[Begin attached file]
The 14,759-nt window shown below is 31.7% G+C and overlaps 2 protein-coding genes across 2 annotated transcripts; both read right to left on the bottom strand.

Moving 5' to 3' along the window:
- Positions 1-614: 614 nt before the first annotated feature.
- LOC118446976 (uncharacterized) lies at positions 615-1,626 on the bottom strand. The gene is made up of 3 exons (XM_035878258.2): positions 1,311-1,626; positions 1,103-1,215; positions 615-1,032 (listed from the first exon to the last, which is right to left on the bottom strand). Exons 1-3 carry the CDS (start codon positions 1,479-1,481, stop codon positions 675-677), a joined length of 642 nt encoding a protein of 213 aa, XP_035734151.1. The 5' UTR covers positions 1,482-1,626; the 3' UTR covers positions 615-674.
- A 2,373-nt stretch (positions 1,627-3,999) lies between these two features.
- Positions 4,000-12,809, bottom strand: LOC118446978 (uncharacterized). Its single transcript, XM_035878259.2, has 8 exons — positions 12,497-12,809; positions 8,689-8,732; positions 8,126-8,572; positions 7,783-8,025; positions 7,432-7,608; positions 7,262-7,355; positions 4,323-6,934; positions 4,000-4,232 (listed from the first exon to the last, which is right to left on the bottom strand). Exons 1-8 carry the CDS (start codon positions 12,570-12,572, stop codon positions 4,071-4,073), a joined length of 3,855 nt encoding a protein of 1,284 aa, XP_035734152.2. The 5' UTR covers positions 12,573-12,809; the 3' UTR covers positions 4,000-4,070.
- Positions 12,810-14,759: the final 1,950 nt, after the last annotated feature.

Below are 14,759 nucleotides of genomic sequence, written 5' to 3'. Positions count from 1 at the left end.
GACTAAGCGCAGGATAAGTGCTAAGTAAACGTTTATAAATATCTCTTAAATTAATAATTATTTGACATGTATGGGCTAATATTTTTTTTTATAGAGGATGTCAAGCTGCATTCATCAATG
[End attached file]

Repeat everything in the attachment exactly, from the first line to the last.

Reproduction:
The 14,759-nt window shown below is 31.7% G+C and overlaps 2 protein-coding genes across 2 annotated transcripts; both read right to left on the bottom strand.

Moving 5' to 3' along the window:
- Positions 1-614: 614 nt before the first annotated feature.
- LOC118446976 (uncharacterized) lies at positions 615-1,626 on the bottom strand. The gene is made up of 3 exons (XM_035878258.2): positions 1,311-1,626; positions 1,103-1,215; positions 615-1,032 (listed from the first exon to the last, which is right to left on the bottom strand). Exons 1-3 carry the CDS (start codon positions 1,479-1,481, stop codon positions 675-677), a joined length of 642 nt encoding a protein of 213 aa, XP_035734151.1. The 5' UTR covers positions 1,482-1,626; the 3' UTR covers positions 615-674.
- A 2,373-nt stretch (positions 1,627-3,999) lies between these two features.
- Positions 4,000-12,809, bottom strand: LOC118446978 (uncharacterized). Its single transcript, XM_035878259.2, has 8 exons — positions 12,497-12,809; positions 8,689-8,732; positions 8,126-8,572; positions 7,783-8,025; positions 7,432-7,608; positions 7,262-7,355; positions 4,323-6,934; positions 4,000-4,232 (listed from the first exon to the last, which is right to left on the bottom strand). Exons 1-8 carry the CDS (start codon positions 12,570-12,572, stop codon positions 4,071-4,073), a joined length of 3,855 nt encoding a protein of 1,284 aa, XP_035734152.2. The 5' UTR covers positions 12,573-12,809; the 3' UTR covers positions 4,000-4,070.
- Positions 12,810-14,759: the final 1,950 nt, after the last annotated feature.

Below are 14,759 nucleotides of genomic sequence, written 5' to 3'. Positions count from 1 at the left end.
GACTAAGCGCAGGATAAGTGCTAAGTAAACGTTTATAAATATCTCTTAAATTAATAATTATTTGACATGTATGGGCTAATATTTTTTTTTATAGAGGATGTCAAGCTGCATTCATCAATG